For people scalped by the real estate market the past couple of years, few promotional campaigns grate more than the Never Been a Better Time to Buy mantra.
(Never better? For a few frenzied months in 2004 and 2005, you could have bought a house for zero money down and flipped it painlessly for a profit of $50,000. That's assuredly better.)
Leaving that aside, it's harder to scoff at the latest pitch by the Tampa Bay Builders Association. Yes, builders are once again reassuring us it's a good time to mortgage our future on a pile of concrete, shingles and 2 by 4s.
But I think they've got most of the facts on their side this time. They were shared at Thursday's roundtable at the Tampa headquarters of the Tampa Bay Builders Association. About a half dozen builders were there, ranging from Arthur Rutenberg Homes president Bobby Lyons and Taylor Morrison division president Michael Storey to Pulte Homes' Reed Williams and Standard Pacific Homes regional president David Pelletz.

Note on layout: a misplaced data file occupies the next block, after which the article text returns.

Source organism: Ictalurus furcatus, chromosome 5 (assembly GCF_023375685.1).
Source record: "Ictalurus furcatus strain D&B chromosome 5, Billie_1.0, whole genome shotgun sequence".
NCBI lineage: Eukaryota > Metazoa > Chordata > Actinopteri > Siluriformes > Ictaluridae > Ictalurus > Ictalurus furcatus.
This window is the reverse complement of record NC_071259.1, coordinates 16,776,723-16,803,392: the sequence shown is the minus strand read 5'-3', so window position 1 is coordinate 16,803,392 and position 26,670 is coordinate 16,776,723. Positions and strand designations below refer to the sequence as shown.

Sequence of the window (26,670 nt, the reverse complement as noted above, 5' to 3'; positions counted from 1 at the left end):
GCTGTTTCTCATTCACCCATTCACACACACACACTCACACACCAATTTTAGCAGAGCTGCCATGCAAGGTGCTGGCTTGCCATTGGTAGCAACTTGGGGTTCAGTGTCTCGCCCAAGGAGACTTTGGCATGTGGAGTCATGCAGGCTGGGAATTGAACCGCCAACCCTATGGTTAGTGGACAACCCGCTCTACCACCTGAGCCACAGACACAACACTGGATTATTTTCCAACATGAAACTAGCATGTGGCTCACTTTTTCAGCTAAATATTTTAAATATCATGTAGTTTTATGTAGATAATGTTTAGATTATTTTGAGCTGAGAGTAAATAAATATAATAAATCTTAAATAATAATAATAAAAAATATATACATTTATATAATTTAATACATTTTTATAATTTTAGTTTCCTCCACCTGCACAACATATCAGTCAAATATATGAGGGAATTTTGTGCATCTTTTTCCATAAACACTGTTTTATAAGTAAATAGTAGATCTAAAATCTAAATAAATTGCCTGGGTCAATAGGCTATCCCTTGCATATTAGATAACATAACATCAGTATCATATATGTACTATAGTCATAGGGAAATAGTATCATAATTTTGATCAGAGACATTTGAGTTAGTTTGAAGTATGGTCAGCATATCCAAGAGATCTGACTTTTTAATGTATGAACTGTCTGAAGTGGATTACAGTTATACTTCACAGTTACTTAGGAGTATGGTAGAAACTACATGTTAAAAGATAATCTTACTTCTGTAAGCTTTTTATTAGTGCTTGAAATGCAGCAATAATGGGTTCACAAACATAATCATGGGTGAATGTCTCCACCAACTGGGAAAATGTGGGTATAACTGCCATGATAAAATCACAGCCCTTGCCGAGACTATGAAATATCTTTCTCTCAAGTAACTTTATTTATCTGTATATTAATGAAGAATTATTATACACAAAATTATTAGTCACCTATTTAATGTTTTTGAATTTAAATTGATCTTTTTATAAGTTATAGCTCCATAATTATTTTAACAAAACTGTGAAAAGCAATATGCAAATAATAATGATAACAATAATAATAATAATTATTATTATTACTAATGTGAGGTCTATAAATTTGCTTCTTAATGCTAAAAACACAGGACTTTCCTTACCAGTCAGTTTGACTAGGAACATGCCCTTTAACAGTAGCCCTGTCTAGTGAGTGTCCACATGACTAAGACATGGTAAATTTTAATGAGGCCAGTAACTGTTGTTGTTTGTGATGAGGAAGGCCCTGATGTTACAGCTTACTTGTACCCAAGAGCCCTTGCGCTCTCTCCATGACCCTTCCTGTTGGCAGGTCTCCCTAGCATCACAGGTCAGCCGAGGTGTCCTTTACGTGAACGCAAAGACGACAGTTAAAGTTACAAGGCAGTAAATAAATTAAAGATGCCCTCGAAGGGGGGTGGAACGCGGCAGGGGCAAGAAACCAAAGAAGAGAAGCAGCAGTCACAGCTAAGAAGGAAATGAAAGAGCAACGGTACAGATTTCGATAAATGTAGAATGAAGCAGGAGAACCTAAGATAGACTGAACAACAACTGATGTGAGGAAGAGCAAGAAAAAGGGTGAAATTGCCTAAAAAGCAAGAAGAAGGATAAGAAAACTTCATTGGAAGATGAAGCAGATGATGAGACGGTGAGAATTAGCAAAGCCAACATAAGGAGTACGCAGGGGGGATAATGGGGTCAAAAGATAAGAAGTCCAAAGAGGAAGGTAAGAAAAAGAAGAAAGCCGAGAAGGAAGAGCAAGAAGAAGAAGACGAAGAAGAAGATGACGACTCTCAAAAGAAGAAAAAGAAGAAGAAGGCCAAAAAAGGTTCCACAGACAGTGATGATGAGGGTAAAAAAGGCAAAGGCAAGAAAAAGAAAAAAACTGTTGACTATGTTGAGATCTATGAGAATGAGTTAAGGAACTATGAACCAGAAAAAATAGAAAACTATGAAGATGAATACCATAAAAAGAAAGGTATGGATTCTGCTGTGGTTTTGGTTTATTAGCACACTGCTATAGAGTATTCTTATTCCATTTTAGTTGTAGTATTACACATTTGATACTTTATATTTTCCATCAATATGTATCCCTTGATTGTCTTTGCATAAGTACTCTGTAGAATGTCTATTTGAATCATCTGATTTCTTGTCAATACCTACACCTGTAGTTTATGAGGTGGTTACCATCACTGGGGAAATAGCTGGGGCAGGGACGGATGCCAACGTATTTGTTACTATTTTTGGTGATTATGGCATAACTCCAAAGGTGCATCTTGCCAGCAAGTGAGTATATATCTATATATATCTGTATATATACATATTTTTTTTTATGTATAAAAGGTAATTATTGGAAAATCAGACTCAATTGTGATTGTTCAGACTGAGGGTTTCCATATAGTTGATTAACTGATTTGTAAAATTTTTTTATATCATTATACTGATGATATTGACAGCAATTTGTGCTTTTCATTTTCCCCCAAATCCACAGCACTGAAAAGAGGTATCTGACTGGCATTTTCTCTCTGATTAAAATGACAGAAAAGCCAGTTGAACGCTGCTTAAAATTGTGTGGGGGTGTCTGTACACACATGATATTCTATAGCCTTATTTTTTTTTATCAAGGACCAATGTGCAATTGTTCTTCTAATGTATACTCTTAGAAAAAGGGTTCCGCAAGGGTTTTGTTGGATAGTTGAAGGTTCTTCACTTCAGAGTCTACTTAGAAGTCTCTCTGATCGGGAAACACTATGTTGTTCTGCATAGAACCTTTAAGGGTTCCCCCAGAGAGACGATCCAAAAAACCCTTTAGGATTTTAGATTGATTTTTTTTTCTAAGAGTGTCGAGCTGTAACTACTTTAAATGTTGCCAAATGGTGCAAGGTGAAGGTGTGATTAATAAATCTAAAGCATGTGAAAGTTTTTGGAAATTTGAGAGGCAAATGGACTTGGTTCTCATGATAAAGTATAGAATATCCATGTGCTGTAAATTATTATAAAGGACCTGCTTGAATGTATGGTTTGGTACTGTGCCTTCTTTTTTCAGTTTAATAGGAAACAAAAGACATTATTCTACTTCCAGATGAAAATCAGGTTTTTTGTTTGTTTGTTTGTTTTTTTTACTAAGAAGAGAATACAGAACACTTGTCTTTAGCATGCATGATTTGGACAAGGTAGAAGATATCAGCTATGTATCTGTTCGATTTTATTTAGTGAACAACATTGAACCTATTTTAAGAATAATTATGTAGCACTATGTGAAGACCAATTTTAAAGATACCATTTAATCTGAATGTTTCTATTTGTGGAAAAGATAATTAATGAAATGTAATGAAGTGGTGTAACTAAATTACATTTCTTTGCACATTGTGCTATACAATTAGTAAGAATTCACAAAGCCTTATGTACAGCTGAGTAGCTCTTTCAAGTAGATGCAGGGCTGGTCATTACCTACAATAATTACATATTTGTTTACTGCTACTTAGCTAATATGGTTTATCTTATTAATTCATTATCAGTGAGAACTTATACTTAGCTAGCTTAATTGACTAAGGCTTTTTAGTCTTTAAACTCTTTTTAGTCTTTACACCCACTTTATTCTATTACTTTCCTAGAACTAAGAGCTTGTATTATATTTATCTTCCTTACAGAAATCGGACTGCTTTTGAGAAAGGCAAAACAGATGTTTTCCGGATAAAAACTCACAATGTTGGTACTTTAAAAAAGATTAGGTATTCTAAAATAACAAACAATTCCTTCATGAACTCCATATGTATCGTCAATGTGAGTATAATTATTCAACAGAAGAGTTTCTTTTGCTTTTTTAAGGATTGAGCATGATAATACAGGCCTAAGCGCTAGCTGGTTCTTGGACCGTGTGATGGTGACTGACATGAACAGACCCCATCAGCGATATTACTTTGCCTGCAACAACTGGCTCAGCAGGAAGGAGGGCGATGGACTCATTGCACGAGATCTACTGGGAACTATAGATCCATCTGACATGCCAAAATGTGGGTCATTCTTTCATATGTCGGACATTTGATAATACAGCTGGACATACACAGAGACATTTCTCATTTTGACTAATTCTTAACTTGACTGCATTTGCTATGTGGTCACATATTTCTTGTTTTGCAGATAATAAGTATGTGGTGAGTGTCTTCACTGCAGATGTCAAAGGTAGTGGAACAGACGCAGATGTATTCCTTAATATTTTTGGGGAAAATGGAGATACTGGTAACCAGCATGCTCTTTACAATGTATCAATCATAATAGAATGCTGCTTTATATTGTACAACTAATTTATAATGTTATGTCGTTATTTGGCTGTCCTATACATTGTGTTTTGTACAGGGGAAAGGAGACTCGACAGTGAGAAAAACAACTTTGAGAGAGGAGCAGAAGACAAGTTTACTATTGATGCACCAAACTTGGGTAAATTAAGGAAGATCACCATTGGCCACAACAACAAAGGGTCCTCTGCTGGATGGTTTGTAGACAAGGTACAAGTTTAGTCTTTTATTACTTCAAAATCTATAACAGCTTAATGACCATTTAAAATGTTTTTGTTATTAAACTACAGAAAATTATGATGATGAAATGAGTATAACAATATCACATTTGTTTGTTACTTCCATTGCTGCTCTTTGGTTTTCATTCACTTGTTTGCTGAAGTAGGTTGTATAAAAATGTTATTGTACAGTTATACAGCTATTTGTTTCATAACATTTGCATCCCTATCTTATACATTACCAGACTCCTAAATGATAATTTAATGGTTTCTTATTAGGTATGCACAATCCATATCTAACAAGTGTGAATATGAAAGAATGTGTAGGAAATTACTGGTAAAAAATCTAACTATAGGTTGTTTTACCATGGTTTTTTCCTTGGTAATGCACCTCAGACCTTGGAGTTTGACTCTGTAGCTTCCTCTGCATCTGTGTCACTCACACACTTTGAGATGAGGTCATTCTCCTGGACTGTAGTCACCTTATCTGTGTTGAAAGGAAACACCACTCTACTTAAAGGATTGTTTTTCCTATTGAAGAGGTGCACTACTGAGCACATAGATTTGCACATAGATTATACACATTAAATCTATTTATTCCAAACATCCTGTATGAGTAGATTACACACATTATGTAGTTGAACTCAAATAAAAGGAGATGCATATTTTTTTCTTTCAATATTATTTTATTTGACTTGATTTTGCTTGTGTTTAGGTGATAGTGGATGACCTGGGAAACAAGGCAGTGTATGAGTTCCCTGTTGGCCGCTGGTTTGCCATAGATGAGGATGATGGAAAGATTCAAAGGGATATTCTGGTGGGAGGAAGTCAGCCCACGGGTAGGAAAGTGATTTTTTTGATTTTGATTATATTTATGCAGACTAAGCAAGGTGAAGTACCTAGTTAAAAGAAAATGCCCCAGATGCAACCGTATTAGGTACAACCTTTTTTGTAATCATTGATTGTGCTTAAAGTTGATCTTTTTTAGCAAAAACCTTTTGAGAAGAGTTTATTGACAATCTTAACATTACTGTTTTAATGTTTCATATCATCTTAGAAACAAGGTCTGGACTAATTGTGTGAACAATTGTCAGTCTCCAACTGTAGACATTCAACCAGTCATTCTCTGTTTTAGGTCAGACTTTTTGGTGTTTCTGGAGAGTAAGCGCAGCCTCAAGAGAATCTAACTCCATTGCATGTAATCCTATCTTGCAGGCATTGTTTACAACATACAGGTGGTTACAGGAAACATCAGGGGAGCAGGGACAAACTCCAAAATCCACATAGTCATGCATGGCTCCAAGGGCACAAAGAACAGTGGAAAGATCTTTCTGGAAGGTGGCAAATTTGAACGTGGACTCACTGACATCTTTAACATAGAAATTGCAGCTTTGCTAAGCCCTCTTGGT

Builders face obvious pressure to sell. As a group, the industry has lost billions of dollars. Sales are less than half of what they were during the 2005 peak. But at the same time, they can drop prices only so low.
Rising material costs, from the concrete in the slab to the diesel in the dump truck, are partly absorbed by customers. Local governments charge more than $10,000 in impact fees per home to pay for roads, schools and sewer lines.
Executives from the likes of Pulte, Standard Pacific and Taylor Morrison admit prices could dip further this year from an average of about $200,000. But not by much. And while procrastinators may save $15,000 waiting six months, they could lose that amount to interest rates that a chorus of economists insist must rise to stem inflation.
Is the message getting out to the roughly 20 percent of Florida buyers who prefer a new home? Pulte and Standard Pacific report sales about 25 percent higher than they were last year. Sales of smaller homes have led the way.
Builders insist home buying is becoming less the cold economic speculation of a commodities hustler.
Said Pulte's Williams: "The emotions of buying a home are back."